And because we were near some islands, we encountered quite a few birds and dolphins the last few days. They are right out our window – I managed to get a little video of a school going by:

I posted some new pictures here:

I’m off to the staffulty lounge to finish off the night, more tomorrow.

Saturday, June 19, 2010

Halfway there.

Alright! The schedule is starting to normalize, if only ever so slightly. From what we worked out, I basically work from 9am to lunch, then take breaks to play with Elise while Monika takes two classes in the afternoon. Then I get to work the nighttime hours, when there are usually a couple seminars and events such as the dance that will go on tomorrow.

Last time, I survived our 23-hour days (because of the constant time changes), by fitting naps in there… and it’s a little harder to fit in naps this time around. Elise, however, seems to be adjusting to the schedule just fine, when everything’s ok. (She had a little freak accident where her eye was poked yesterday, so she was up a lot of the night. She seems to be fine now.)

Once classes are set up and I respond to the professor requests, I’m mostly on call, so it gives me a good opportunity to sit, read, write, and watch the sea go by. We are smack-dab in the middle of the Atlantic Ocean, and though the ship could make it to Barcelona much quicker, we’re moving at a snail’s pace to accommodate the class schedule. Hard to believe we’ll have several more days before we see any land.

And somehow, hundreds of miles away from shore, we see birds flying alongside the ship quite often. My favorite things to do (which hasn’t happened on this trip yet), was to go to the outside front of deck 7, and look down to see the schools flying fish spooked by the ship, gliding away some 50ft or so for dear lives, only to see the seagulls and boobies that why along the ship dive at them as soon the fish hit the water again. It’s pretty impressive, if not somewhat funny to see the fish jump out. You can almost hear them screaming, “Get awaaaaaaayyyyyyy!”

So after a hectic start to get settled into a rhythm of classes, here’s hoping for a predictable second half of the crossing. Aside from the eye-poke, Elise seems to be doing just great, and when she gets excited about something, such as going to the pool, she makes sure to stop and let everyone know what her current plans are.

So I leave you with a quick list of Elisey-isms I’ve witnessed so far. I’m sure Monika has more to add:

- Elise was eating on Monika’s lap, and looks at something on her hand. She asks, “Mamma, what’s this?” while quickly sticking it in Monika’s mouth. Before Monika gets a chance to respond, Elise elaborates. “It came from my nose.”

- When the ship very slowly made its way away from Halifax, I told Elise, “Look, we’re moving!” To which she corrected, “NO DADDA! The water’s moving.”

She’s not wrong.

- Monika mentioned this in one of the comments, but the night that Elise lead the dining hall in siging “Twinkle twinkle” (then later screamed, “EVERYBODY, SING!”), she calmly states to our table that, “Daddy’s pepito is in his shorts”. To which no one responds, so she says it again, louder, “Daddy’s pepito is in his shorts!”, puts her arms up, then points right at me. Our good friend Tanya (Cash and Cal’s mom, and ship doctor), but just reacts by wisely smiling and nodding, so Elise helpfully tells her, “Only daddy has a pepito.”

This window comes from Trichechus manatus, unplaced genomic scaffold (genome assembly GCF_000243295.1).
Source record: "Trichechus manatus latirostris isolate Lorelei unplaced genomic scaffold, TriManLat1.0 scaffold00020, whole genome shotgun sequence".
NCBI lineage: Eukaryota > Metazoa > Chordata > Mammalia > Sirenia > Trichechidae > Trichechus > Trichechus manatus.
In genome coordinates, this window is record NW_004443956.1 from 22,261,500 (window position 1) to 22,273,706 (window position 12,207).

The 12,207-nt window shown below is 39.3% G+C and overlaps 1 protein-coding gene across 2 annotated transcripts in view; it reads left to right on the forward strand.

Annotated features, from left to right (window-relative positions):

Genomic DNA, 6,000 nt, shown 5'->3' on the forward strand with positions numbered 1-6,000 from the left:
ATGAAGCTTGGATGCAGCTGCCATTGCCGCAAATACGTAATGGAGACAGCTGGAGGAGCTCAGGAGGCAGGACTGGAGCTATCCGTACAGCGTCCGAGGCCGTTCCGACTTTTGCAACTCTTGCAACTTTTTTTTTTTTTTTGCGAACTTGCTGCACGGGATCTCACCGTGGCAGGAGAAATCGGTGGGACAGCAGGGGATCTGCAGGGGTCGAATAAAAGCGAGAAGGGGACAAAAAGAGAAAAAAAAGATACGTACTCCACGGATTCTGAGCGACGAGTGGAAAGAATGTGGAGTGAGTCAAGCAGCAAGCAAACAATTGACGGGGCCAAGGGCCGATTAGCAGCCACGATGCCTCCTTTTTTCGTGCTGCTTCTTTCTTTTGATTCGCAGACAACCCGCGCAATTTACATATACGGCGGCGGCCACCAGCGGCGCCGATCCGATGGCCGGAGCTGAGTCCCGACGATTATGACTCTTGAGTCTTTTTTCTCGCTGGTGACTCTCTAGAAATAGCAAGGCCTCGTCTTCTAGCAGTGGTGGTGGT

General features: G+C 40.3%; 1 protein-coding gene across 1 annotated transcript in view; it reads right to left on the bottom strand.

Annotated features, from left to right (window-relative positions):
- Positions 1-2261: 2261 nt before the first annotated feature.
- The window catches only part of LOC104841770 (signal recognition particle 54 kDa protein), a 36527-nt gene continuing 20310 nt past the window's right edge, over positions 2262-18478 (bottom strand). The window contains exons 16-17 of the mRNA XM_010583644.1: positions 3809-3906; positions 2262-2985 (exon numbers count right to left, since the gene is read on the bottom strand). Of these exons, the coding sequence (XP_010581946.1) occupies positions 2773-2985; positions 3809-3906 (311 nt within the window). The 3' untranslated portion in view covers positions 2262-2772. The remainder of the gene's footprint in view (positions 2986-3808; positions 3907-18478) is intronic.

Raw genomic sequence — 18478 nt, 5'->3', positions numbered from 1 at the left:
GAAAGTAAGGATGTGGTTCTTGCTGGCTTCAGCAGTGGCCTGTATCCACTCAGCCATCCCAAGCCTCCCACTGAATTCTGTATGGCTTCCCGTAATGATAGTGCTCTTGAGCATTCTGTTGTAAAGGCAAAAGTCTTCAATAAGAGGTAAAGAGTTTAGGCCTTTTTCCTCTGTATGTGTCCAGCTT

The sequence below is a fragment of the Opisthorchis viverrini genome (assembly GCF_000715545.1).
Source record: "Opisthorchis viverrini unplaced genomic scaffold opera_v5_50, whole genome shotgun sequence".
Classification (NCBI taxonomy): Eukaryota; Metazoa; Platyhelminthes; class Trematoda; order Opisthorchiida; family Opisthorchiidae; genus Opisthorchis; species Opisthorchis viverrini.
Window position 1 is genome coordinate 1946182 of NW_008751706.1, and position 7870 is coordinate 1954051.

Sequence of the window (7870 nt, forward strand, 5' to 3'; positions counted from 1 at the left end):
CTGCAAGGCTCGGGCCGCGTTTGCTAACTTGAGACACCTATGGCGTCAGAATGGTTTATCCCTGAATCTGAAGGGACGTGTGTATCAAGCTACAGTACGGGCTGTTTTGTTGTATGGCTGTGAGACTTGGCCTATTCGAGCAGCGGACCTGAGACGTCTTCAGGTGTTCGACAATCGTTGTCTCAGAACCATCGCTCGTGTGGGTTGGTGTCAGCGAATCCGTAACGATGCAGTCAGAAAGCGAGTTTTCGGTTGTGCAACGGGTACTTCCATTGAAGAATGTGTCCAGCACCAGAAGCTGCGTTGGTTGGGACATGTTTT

(Other than blushing, the only thought a parent goes through at a moment like that is think what the other parents are thinking. And I was imagining something like, “What kind of parent calls it a ‘pepito’?”)

- Tanya, also pointed to her eyebrow and asked Elise what it was. Elise, excited, exclaimed, “That’s a mustache!” So I think we haven’t taught her body parts too well.

- Cash (2), and Cal (4), have their own room (and are like a little comedy troop – more on stories on putting them to bed later). So Tanya puts Cash down to sleep, then Monika and Elise of over to Tanya and Dave’s room across the hall to hang out.

Elise looks at Tanya and asks, “Where’s Cal?” Tanya says that he’s taking a nap.
A few minutes go by, and Elise, unbeknownst to the adults, had quietly scanned the entire room, and something didn’t make sense to her. She goes back to Tanya, and very pointedly asks, “Did you put him under the bed?”

- Every once in a while, when Elise sees a somewhat scantily-clad student, she goes up to them, cocks her head to the side, and asks, “Are you wearing a swimming suit?” The answer, so far, has always been no.

- Apparently, I always introduce myself the same way to students, by engaging in a conversation (usually initiated by Elise in some way), followed by me saying, “I’m Rico, by the way.” I know this because Elise says “I’m Rico, by the way” all the time now. To everybody. So now I’m totally self-conscious and try to vary the way I say it, like “Hello, my name is Rico,” at random spots in the conversation.

- And she really does repeat everything we say, and I mean everything. She was playing with Cash and Cal in the other cabin, and I called them on the phone from our cabin since I know she likes to talk on the phone. She picks up, and then, this is what she says, without a pause to breathe: “Hello? Hello? Can you hear me? Hold on. Ok, can you hear me now? How are you?!! It’s so good to talk to you?!!! I’m good!! Oh, can you hear me now? Hold on, let me put you on speakerphone. One sec. Ok, you’re on speaker. Is everything good?....”

This went on non-stop for several minutes. She even pretended to put a blue-tooth on at one point. Good times all around.